When the discount brokerage houses announced a few weeks back that one after another they would take their brokerage fees to zero, some - this website included - suggested that this is not merely the latest deflationary side-effect of chasing market share at all costs (even zero costs), but an indication that demand for stock ownership among the retail class was tumbling whether due to loss of faith in capital markets, or simply an inability to participate in a pastime that is increasingly dominated by the 1%.
Today, we received another confirmation that retail investors are getting priced out of the stock market when Schwab announced that it would let investors buy and sell fractions of shares in what, the official explanation goes, is an effort to attract younger clients.
Chairman Charles Schwab told The Wall Street Journal Thursday that "fractional share trading would soon be introduced, along with several other new programs, as the online brokerage looks ahead after it eliminated trading commissions earlier this month."
It would appear that the kneejerk response to the elimination of trading fees did not result in a favorable response among the investing public that was anywhere close to what the company was anticipating, and so it was forced to come up with even more creative ways of suckering in the greatest fool.
“I wanted to take commissions out of the formula,” Schwab said. “We’ve been on that path for 40 years,” he said, reflecting back on the company’s start as one of the first discount brokerages. Now, he said, Schwab is focusing on efforts to win business from young people.
While the ability to buy fractions of cryptocurrencies has been available for years, Schwab's move would be the first by a major online brokerage to allow investors to buy and sell fractions of stocks. To be sure, there is some merit to Schwab's argument: shares of Berkshire Class A aside, some of the most popular companies - which refuse to pursue stock splits - have very high price tags, making owning even one share impossible for poorer wannabe investors. One share of Amazon.com, for example, costs $1,792.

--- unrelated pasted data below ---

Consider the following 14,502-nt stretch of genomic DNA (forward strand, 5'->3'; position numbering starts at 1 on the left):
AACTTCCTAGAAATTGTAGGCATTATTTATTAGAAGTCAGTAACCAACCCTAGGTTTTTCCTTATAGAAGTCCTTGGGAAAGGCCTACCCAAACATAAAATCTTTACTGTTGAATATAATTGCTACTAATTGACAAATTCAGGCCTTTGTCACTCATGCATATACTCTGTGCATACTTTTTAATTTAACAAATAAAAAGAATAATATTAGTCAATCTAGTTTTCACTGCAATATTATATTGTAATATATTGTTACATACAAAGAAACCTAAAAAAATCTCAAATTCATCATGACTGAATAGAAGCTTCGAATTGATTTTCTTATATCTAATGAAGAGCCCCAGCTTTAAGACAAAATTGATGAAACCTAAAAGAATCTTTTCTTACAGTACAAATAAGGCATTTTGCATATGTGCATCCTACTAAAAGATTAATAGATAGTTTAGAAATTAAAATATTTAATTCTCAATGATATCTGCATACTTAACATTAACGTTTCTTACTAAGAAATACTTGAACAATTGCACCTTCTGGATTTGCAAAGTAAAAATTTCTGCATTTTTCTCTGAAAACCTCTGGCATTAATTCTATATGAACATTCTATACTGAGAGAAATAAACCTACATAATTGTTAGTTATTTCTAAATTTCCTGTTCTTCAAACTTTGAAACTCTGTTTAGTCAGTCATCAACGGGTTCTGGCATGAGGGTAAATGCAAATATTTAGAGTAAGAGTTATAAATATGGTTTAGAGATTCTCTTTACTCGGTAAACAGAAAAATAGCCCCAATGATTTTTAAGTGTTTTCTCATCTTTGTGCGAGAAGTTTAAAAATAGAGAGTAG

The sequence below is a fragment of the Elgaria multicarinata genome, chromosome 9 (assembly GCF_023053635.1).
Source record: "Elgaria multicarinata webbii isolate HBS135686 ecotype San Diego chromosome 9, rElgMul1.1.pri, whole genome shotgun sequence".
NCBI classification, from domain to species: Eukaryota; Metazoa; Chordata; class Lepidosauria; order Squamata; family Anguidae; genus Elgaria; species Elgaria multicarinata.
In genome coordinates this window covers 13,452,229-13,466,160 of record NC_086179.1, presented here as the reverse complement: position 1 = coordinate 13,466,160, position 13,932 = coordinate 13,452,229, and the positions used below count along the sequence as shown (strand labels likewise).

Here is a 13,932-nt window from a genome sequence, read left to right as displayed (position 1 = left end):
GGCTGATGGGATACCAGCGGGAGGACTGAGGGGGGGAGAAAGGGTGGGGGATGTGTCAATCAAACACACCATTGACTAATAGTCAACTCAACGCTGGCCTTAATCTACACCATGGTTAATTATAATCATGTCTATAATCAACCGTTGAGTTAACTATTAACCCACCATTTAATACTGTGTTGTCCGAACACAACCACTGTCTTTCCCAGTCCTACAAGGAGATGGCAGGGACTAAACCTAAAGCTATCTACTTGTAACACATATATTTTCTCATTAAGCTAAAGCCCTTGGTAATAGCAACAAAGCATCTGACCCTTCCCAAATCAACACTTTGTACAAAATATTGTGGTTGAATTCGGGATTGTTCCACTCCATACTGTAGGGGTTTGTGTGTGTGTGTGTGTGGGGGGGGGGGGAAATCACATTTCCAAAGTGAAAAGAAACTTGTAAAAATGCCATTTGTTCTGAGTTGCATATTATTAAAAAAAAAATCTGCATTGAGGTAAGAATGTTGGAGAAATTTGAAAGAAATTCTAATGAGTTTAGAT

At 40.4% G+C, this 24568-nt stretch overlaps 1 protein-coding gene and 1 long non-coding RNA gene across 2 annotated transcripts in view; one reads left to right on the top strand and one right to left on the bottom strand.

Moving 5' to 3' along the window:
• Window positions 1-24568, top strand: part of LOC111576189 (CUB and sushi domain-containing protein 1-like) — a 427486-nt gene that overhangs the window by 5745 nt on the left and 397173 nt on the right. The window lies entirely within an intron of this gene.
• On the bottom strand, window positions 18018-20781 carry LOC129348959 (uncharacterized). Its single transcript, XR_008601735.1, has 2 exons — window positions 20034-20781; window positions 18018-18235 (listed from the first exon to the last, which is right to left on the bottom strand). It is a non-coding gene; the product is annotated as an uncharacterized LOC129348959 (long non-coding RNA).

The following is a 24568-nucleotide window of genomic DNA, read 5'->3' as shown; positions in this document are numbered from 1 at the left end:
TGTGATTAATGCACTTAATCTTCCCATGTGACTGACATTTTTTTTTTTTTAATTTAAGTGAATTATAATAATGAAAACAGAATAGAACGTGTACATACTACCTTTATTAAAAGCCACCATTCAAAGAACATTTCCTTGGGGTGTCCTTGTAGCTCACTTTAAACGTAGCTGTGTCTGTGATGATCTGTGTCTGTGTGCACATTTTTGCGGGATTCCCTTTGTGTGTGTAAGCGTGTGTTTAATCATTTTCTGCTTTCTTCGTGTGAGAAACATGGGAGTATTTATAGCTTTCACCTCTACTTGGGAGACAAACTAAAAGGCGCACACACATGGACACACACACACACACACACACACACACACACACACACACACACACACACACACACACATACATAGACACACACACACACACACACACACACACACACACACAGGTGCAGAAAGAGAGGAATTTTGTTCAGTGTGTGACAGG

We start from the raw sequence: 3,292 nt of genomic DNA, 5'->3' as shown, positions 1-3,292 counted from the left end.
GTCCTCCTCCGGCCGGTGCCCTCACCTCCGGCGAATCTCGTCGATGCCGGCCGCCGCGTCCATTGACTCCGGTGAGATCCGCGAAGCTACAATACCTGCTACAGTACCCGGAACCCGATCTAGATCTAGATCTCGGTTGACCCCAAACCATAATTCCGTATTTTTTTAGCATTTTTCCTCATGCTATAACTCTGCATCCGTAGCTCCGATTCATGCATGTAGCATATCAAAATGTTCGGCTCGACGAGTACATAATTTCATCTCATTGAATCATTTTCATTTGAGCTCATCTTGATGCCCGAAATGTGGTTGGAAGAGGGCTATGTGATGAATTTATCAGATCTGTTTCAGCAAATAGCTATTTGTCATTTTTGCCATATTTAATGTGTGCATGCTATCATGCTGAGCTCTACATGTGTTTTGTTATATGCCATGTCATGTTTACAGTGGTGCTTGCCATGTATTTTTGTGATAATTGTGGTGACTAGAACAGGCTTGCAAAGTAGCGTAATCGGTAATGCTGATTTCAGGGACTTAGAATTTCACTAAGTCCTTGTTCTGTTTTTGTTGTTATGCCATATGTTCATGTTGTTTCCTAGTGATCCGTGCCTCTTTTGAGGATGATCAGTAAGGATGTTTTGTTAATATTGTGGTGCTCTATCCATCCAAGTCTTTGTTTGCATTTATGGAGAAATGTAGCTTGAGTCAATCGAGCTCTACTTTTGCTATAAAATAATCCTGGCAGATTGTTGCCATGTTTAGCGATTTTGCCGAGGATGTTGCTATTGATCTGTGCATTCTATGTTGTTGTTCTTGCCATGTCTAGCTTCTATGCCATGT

Then again, if one can't afford to buy even one whole share of Amazon, is investing in the stock market really something that person should be considering? Clearly, to the brokerages the answer is yes.
And now that Schwab has broken the seal, expect everyone else to follow. Zero cost startups such as Robinhood helped popularize the zero-commission model in the online-brokerage business, which has now been adopted by virtually all online brokers; others have already allowed for fractional share trading: among them is M1 Finance, a Chicago-based online brokerage that splits every share into one-one hundred thousandth of a share.
One final point: while we applaud the brokerages desire to get virtually everyone hooked to the stock market, it's not out of some altruistic, capitalist motive for everyone to get rich. The true motivation is simple: to sell the data of as many "traders" as possible to HFT shops, just so that the CEO of frontrunning giants such as Citadel, can buy even more $100+ million houses.